Essential water-saving tools you almost definitely own already!
We love learning about new water-saving technology, yet sleek engineering and digital bells and whistles aren’t always necessary. We can start making a big dent in our households’ water usage (and bills, if you’re on a meter) using a few common items found around the house.
Ready? Hoist your tools and let’s start saving more water…
Greasy drippings, crumbs and other food residues should never be washed down the sink as they clump with flushed bathroom waste into sewer-blocking fatbergs. After eating, portion up any leftovers, then use cutlery from your meal to scrape any last clinging bits of food, sauce, oil or fat into the kitchen waste bin or Bokashi bin. The scraped plates can go straight into the dishwasher or washing up bowl, no pre-rinsing required!
Save around five litres of fresh water every time you shower by placing a bucket beneath the shower head while waiting for the jets to warm up. By happy coincidence, five litres is about the right amount of water to flush a toilet so pop the half-full bucket next to the loo ready for the next, erm, number two.
If flushing with a bucket isn’t your bag, the saved water can be used for pre-soaking stained clothes, mopping floors, watering houseplants, washing the car or rinsing off a muddy bike.
An outdoor broom
Forget wasteful hoses or pressure washers. Sprucing up dirty, leaf-strewn paths and patios is an easy breezy job with a stiff brush and a bucketful of water harvested from the shower.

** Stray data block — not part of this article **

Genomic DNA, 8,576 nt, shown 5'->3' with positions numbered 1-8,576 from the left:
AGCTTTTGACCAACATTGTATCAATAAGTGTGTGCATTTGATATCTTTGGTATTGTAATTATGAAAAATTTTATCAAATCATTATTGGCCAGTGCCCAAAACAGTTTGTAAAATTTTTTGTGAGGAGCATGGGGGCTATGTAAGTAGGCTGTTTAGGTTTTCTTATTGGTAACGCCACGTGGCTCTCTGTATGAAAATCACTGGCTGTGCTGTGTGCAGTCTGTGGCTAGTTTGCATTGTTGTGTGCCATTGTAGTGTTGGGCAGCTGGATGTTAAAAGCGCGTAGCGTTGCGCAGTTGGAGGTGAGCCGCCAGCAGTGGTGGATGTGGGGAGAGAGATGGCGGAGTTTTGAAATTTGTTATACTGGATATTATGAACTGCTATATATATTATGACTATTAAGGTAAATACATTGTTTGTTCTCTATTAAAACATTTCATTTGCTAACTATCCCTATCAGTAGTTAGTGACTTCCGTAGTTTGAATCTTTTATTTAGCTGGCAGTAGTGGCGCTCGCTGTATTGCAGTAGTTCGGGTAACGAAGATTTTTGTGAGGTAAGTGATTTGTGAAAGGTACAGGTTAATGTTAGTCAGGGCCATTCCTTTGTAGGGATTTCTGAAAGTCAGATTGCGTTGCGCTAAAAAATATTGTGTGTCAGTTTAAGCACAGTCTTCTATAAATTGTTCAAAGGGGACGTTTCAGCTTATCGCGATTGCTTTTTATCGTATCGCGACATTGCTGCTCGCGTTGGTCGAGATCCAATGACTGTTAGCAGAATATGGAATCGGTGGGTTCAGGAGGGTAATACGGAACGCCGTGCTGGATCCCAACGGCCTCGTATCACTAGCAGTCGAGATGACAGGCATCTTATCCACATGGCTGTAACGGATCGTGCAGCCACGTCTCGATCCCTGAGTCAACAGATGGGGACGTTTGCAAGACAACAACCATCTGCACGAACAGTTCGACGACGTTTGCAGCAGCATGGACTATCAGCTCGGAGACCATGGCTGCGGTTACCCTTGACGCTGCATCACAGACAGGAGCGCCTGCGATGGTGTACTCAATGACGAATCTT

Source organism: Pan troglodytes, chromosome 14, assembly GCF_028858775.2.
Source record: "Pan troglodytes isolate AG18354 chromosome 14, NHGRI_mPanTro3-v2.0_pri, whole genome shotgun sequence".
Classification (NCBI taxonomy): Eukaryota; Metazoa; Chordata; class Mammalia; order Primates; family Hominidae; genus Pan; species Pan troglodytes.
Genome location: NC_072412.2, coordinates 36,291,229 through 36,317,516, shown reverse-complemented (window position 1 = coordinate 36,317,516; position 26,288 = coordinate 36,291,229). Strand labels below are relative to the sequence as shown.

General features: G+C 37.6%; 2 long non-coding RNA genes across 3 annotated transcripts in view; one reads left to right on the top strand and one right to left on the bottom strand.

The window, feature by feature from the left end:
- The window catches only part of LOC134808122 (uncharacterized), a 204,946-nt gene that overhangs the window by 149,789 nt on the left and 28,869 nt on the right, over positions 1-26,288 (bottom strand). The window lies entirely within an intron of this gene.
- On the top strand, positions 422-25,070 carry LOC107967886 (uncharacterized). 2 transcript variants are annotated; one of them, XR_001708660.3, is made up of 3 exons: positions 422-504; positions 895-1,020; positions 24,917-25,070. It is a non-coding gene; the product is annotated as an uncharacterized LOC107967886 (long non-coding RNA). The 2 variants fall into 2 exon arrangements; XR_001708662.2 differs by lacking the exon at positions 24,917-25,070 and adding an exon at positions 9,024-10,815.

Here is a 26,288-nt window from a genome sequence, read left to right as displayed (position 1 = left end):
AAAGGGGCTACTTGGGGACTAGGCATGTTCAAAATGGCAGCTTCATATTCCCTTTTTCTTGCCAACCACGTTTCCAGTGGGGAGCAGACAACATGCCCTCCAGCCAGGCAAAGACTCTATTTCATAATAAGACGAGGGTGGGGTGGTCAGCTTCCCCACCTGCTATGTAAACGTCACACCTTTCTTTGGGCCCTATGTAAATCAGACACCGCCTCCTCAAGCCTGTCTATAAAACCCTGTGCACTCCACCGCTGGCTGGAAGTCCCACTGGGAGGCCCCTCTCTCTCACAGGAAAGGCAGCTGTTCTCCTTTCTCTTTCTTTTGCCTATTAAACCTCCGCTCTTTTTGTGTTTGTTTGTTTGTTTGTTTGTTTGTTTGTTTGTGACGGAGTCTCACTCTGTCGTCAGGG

Open the cistern of your toilet and add four or five drops to the water inside. Wait ten minutes without flushing. If any coloured water appears at the back of the toilet bowl, get a plumber on the phone as you have a slow leak that could be dribbling away up to 60 litres of clean water a day. These can worsen in sudden and dramatic fashion when the leaky cistern seal finally gives out, so don’t delay!
A water jug
Thirsty? Don’t run the tap while you wait for tepid water to cool. Fill a jug and bung it in the door of the fridge for instant access, no-waste cold water.
Bored with the taste of tap water? Here’s how to make your tap water tastier.
Time to drop the old trick of defrosting meat or fish under running water. As you might imagine, it’s hideously water wasteful and not particularly efficient. Use the dedicated defrost settings on your microwave and you’ll be cooking up a storm in minutes.
The bath plug
If getting to the right water temperature for your bath always means fiddling with the mixer taps while the water runs down the drain, this water saving habit is for you! Twist or plonk that plug in place when the bath is empty and turn on the hot tap only. The initial burst of cool water from the hot tap cuts down on unnecessary steaminess, and as the hot water comes through the bath should fill to a comfortably warm temperature.